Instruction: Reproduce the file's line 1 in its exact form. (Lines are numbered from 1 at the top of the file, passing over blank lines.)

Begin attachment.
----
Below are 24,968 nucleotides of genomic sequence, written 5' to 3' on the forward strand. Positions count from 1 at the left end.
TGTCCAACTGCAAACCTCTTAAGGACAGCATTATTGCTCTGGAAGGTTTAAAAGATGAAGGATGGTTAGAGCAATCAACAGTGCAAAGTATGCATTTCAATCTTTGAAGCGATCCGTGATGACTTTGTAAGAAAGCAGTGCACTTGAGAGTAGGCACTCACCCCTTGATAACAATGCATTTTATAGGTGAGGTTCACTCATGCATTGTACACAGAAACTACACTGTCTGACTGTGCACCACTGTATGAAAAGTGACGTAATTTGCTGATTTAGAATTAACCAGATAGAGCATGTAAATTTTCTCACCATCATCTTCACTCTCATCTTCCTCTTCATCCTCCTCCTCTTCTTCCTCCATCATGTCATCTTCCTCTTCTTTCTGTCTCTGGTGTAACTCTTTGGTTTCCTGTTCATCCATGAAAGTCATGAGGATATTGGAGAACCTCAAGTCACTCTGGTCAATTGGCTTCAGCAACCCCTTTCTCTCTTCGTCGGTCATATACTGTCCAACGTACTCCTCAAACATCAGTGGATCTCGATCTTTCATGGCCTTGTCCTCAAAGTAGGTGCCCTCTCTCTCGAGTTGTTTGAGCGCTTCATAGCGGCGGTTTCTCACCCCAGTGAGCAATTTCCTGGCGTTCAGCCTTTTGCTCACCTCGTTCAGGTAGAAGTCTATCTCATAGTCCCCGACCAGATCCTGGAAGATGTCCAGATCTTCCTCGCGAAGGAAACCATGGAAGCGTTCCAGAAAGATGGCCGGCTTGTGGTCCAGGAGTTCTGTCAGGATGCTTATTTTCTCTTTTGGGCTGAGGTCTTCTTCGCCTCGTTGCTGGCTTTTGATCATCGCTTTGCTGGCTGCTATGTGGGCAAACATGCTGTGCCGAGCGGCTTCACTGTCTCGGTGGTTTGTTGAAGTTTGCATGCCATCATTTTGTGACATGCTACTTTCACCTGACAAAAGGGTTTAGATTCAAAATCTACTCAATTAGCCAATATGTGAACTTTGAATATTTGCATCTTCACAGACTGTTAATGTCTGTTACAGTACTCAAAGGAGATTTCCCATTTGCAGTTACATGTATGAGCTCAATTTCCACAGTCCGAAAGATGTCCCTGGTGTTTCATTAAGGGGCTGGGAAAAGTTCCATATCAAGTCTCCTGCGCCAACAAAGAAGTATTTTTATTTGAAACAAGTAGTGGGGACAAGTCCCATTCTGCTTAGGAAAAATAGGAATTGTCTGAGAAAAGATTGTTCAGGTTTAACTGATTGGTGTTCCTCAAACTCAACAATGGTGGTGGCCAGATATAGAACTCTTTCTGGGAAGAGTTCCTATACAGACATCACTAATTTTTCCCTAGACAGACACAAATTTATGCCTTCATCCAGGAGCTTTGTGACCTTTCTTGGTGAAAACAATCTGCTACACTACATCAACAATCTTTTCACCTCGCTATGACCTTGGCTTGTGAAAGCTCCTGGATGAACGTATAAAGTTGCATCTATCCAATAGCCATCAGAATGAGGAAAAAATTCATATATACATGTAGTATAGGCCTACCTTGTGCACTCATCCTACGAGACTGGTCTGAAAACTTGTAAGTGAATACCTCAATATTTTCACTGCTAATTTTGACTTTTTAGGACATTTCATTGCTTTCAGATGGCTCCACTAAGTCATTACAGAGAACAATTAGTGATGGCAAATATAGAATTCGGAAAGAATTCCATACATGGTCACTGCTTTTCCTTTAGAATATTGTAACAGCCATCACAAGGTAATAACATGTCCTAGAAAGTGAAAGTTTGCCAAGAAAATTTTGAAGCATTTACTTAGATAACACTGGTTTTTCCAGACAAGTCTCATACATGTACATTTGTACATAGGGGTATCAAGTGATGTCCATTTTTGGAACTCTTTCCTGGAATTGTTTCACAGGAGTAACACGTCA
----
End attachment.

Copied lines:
Below are 24,968 nucleotides of genomic sequence, written 5' to 3' on the forward strand. Positions count from 1 at the left end.